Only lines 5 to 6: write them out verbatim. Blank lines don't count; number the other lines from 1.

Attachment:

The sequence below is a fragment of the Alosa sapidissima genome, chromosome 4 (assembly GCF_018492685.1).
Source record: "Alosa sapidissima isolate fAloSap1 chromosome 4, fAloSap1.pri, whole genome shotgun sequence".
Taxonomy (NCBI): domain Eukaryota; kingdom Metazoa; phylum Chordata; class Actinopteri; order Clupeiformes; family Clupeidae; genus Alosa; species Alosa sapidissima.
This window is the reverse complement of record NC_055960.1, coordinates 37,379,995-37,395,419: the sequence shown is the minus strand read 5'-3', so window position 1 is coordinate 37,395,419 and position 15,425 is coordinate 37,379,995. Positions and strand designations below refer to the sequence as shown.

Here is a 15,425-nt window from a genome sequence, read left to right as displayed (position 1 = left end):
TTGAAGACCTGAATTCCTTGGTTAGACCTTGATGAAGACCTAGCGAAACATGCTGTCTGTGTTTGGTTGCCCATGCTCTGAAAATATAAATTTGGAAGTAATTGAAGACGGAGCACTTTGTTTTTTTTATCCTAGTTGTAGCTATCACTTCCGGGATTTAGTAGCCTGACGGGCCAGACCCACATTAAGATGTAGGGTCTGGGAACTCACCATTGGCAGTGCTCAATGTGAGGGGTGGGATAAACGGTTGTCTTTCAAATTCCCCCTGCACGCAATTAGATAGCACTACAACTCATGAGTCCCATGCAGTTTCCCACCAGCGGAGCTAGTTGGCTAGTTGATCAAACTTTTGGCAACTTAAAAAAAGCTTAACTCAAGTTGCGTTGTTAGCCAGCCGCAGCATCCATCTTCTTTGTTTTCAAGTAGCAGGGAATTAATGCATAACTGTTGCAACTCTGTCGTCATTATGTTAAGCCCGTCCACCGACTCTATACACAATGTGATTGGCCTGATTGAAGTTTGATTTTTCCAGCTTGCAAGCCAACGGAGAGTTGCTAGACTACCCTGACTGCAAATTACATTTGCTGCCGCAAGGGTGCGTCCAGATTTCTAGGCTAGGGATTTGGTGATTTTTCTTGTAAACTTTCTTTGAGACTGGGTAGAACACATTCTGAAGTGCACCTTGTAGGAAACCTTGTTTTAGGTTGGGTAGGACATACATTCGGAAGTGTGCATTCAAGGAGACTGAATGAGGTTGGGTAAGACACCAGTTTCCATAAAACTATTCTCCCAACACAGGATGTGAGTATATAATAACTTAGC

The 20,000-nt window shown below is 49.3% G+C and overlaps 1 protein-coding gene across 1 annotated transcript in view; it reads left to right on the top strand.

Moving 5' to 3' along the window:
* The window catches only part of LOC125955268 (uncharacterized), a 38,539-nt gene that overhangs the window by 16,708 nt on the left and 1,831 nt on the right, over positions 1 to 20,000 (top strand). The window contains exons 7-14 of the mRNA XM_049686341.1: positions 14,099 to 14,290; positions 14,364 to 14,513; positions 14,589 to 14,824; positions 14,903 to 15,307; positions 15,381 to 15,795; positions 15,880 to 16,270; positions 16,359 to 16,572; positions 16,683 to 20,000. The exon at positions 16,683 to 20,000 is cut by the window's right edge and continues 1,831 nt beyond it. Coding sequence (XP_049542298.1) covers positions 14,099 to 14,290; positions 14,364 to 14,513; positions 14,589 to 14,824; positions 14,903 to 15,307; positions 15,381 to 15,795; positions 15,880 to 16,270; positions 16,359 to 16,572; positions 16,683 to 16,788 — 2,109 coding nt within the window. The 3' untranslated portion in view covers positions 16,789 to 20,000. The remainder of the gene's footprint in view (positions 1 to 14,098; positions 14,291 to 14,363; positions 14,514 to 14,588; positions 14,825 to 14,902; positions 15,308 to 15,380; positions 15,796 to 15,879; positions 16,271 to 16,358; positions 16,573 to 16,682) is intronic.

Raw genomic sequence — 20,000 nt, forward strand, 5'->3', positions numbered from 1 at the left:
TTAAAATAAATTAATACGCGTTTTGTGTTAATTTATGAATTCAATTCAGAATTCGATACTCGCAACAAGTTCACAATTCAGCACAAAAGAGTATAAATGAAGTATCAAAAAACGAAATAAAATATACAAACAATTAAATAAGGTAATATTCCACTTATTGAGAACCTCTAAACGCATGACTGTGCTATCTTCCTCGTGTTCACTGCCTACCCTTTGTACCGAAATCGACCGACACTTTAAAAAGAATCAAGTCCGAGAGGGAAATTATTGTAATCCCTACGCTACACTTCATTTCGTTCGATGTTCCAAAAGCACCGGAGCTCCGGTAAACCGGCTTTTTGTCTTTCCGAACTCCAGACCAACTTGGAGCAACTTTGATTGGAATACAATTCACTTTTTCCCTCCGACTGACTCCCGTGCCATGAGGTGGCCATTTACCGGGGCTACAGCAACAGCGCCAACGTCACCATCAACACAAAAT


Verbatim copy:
Here is a 15,425-nt window from a genome sequence, read left to right as displayed (position 1 = left end):
TTGAAGACCTGAATTCCTTGGTTAGACCTTGATGAAGACCTAGCGAAACATGCTGTCTGTGTTTGGTTGCCCATGCTCTGAAAATATAAATTTGGAAGTAATTGAAGACGGAGCACTTTGTTTTTTTTATCCTAGTTGTAGCTATCACTTCCGGGATTTAGTAGCCTGACGGGCCAGACCCACATTAAGATGTAGGGTCTGGGAACTCACCATTGGCAGTGCTCAATGTGAGGGGTGGGATAAACGGTTGTCTTTCAAATTCCCCCTGCACGCAATTAGATAGCACTACAACTCATGAGTCCCATGCAGTTTCCCACCAGCGGAGCTAGTTGGCTAGTTGATCAAACTTTTGGCAACTTAAAAAAAGCTTAACTCAAGTTGCGTTGTTAGCCAGCCGCAGCATCCATCTTCTTTGTTTTCAAGTAGCAGGGAATTAATGCATAACTGTTGCAACTCTGTCGTCATTATGTTAAGCCCGTCCACCGACTCTATACACAATGTGATTGGCCTGATTGAAGTTTGATTTTTCCAGCTTGCAAGCCAACGGAGAGTTGCTAGACTACCCTGACTGCAAATTACATTTGCTGCCGCAAGGGTGCGTCCAGATTTCTAGGCTAGGGATTTGGTGATTTTTCTTGTAAACTTTCTTTGAGACTGGGTAGAACACATTCTGAAGTGCACCTTGTAGGAAACCTTGTTTTAGGTTGGGTAGGACATACATTCGGAAGTGTGCATTCAAGGAGACTGAATGAGGTTGGGTAAGACACCAGTTTCCATAAAACTATTCTCCCAACACAGGATGTGAGTATATAATAACTTAGC